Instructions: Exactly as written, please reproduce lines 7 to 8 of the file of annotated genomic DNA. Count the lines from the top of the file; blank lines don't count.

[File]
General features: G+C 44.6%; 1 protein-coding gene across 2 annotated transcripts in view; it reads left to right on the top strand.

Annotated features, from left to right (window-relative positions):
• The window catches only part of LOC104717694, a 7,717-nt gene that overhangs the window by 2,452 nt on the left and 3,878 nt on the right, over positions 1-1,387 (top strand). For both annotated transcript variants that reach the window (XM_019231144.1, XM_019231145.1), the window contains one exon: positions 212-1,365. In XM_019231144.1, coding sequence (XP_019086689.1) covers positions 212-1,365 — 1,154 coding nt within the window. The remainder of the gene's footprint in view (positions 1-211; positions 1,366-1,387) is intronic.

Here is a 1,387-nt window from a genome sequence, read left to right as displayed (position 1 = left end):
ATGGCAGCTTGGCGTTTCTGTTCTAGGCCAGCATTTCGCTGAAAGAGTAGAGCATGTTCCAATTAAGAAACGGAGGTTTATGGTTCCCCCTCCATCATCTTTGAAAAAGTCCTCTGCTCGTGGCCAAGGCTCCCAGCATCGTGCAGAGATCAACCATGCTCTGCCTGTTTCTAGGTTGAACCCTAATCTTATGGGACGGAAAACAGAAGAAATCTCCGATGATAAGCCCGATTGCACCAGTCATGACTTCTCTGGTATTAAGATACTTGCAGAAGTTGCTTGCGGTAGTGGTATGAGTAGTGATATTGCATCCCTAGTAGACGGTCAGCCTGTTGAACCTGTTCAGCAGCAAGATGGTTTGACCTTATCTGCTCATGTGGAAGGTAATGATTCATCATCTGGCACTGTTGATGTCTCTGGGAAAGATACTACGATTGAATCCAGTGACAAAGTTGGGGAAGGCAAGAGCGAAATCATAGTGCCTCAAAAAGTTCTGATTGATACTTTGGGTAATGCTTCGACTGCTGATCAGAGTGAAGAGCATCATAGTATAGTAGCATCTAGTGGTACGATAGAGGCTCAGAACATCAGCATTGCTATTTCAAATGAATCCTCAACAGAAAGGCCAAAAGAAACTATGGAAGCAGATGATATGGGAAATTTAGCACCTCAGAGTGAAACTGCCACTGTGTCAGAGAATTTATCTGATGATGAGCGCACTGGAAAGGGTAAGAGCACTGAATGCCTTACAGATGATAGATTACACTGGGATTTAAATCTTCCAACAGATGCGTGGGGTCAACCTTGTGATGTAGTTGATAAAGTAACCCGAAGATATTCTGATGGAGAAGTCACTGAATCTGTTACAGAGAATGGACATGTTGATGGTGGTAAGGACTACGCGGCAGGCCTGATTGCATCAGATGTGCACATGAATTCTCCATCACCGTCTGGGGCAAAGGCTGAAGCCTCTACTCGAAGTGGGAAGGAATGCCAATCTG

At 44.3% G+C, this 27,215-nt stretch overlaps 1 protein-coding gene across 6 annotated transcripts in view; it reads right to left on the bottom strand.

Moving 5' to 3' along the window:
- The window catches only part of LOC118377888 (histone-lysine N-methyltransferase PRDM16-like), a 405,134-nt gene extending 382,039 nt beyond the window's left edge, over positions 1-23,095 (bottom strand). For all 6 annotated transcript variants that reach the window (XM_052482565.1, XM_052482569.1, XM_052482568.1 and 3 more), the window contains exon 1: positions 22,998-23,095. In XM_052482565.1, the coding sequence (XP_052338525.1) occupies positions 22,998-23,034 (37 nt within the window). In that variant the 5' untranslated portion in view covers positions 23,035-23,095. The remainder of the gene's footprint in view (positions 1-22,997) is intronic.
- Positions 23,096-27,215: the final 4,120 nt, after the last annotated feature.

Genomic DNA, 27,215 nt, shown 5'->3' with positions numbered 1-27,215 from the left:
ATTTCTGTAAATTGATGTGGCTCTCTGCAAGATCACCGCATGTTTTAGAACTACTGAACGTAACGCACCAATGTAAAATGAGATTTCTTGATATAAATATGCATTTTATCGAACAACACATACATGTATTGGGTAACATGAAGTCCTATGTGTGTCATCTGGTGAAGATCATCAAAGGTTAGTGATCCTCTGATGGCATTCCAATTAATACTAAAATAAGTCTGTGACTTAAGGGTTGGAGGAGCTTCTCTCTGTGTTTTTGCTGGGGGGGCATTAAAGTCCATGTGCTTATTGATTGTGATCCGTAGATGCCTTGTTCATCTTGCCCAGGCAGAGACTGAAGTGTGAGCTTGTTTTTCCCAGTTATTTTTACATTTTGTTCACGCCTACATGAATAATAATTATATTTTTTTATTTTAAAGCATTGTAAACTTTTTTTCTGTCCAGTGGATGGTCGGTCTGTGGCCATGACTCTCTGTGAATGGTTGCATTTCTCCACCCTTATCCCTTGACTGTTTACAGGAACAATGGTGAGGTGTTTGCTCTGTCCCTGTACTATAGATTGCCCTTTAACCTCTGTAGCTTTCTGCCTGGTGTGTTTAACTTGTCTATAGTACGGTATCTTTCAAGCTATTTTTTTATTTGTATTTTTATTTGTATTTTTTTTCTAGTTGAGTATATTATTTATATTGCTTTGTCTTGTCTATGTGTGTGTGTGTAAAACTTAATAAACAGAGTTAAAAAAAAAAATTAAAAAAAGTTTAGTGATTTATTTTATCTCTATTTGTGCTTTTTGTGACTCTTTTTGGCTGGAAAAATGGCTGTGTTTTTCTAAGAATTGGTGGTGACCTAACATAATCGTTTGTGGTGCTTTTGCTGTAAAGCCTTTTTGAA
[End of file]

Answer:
Moving 5' to 3' along the window:
- The window catches only part of LOC118377888 (histone-lysine N-methyltransferase PRDM16-like), a 405,134-nt gene extending 382,039 nt beyond the window's left edge, over positions 1-23,095 (bottom strand). For all 6 annotated transcript variants that reach the window (XM_052482565.1, XM_052482569.1, XM_052482568.1 and 3 more), the window contains exon 1: positions 22,998-23,095. In XM_052482565.1, the coding sequence (XP_052338525.1) occupies positions 22,998-23,034 (37 nt within the window). In that variant the 5' untranslated portion in view covers positions 23,035-23,095. The remainder of the gene's footprint in view (positions 1-22,997) is intronic.